IPCC Fourth Assessment Report: Climate Change 2007
Climate Change 2007: Working Group I: The Physical Science Basis


The simulated spatial patterns of the MMD ensemble mean temperatures agree closely with those of the observations throughout the annual cycle. Generally, the simulations are 1°C to 2°C colder than the European Centre for Medium-Range Weather Forecasts 40-year (ERA40) reanalyses with the exception of a cold bias maximum of 6°C to 8°C in the Barents Sea (particularly in winter/spring) caused by overestimated sea ice in this region (Chapman and Walsh, 2007; see also Section 8.3). Compared with earlier model versions, the annual temperature simulations improved in the Barents and Norwegian Seas and Sea of Okhotsk, but some deterioration is noted in the central Arctic Ocean and the high terrain areas of Alaska and northwest Canada (Chapman and Walsh, 2007). The mean model ensemble bias is relatively small compared to the across-model scatter of temperatures. The annual mean root-mean-squared error in the individual MMD models ranges from 2°C to 7°C (Chapman and Walsh, 2007). Compared with previous models, the MMD-simulated temperatures are more consistent across the models in winter, but somewhat less so in summer. There is considerable agreement between the modelled and observed interannual variability both in magnitude and spatial pattern.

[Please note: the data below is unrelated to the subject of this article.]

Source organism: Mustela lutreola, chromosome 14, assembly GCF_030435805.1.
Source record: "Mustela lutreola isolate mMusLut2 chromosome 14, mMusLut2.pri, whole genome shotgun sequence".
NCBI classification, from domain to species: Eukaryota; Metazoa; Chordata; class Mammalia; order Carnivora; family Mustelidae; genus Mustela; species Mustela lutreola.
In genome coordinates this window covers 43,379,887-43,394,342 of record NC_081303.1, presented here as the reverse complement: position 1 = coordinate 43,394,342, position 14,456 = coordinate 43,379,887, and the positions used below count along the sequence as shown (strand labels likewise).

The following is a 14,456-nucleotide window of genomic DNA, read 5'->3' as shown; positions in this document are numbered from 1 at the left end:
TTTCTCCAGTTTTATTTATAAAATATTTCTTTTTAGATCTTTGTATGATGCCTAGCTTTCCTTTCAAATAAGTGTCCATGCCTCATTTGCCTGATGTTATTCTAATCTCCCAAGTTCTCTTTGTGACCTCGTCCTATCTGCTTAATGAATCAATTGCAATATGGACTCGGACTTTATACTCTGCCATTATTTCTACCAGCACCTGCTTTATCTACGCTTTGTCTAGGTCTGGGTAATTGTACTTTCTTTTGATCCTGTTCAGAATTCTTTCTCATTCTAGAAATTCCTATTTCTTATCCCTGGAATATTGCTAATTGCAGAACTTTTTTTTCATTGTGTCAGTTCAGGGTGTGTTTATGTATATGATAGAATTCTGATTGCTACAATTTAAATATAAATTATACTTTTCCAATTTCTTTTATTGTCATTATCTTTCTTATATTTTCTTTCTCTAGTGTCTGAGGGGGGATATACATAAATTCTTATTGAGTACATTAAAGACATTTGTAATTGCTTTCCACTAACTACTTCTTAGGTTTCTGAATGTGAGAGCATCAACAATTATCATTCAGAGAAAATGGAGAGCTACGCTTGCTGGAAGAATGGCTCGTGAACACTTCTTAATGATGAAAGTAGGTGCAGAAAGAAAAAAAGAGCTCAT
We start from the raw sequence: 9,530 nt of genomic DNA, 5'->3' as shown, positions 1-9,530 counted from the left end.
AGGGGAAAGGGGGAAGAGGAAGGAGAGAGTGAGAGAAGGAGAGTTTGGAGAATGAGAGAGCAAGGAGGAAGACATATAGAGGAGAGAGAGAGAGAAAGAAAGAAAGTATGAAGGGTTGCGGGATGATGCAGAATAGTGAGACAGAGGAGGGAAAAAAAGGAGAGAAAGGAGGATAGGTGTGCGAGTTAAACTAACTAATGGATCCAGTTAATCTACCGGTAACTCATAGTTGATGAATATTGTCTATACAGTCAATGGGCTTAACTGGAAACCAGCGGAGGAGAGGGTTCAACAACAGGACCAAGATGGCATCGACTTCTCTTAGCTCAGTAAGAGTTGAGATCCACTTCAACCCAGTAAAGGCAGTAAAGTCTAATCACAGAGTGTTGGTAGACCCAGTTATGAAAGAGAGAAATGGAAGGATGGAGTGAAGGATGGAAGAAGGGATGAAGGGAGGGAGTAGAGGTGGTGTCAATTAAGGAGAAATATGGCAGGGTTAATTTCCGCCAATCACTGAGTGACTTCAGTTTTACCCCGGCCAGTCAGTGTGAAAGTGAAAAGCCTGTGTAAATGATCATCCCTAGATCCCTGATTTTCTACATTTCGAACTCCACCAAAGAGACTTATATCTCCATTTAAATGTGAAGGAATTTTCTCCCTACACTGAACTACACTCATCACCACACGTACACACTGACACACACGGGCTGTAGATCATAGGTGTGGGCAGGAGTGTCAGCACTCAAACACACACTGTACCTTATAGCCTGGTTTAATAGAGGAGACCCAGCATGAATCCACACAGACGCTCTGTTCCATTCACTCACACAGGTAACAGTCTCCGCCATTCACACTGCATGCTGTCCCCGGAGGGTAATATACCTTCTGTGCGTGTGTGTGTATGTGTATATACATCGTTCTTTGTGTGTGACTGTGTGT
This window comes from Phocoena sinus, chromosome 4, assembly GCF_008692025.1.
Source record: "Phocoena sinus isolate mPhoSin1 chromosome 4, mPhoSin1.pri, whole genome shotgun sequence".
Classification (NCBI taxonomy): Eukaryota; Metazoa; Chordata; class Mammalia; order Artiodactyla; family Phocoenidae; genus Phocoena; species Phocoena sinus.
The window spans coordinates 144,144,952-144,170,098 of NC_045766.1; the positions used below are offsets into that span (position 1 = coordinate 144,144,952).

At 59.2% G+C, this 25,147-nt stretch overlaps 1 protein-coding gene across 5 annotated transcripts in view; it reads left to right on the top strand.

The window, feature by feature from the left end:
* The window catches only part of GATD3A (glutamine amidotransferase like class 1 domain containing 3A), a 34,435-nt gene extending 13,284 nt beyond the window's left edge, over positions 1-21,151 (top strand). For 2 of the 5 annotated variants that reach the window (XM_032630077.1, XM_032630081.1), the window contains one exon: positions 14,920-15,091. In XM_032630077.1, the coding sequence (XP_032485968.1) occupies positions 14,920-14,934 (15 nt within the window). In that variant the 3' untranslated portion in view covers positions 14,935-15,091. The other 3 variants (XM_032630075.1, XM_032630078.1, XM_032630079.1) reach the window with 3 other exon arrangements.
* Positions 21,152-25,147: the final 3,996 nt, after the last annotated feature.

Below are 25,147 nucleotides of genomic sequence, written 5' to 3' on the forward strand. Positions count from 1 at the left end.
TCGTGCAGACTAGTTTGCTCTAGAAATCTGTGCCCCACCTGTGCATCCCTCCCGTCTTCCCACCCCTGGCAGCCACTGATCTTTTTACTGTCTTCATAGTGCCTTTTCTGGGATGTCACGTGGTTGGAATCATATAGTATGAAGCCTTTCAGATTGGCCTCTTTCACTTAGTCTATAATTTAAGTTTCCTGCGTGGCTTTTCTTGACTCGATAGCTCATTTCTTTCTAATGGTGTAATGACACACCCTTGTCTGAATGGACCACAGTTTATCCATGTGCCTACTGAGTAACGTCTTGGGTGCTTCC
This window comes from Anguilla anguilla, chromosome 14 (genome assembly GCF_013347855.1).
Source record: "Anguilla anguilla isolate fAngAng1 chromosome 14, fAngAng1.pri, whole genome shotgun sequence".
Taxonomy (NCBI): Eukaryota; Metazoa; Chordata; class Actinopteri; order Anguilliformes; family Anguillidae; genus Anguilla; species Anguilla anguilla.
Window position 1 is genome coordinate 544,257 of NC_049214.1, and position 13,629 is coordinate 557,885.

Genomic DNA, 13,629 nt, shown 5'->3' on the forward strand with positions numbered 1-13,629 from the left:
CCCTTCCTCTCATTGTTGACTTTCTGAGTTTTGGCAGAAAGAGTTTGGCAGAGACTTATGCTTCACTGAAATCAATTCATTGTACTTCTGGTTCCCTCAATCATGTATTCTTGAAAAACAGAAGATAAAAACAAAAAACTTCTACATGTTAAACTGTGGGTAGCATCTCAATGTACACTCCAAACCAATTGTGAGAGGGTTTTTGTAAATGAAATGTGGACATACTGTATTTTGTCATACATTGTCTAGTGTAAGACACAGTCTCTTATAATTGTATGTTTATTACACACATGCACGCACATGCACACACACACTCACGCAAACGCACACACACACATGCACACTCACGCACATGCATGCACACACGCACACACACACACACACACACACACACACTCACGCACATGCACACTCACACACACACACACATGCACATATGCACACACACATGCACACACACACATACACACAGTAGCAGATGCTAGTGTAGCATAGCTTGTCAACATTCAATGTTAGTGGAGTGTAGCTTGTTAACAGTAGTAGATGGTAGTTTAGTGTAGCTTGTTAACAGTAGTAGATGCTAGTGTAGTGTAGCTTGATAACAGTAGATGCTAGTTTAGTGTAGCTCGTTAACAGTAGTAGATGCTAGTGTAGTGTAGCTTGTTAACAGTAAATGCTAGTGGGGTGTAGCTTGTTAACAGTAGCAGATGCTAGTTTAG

The AOGCM-simulated monthly precipitation varies substantially among the models throughout the year but the MMD ensemble mean monthly means are within the range of different observational data sets. This is an improvement compared to earlier simulations (Walsh et al., 2002; ACIA, 2005), particularly from autumn to spring (Kattsov et al., 2007). The ensemble mean bias varies with season and remains greatest in spring and smallest in summer. The annual bias pattern (positive over most parts of the Arctic) can be partly attributed to coarse orography and to biased atmospheric storm tracks and sea ice cover (see Chapter 8). The MMD models capture the observed increase in the annual precipitation through the 20th century (see Section 3.3).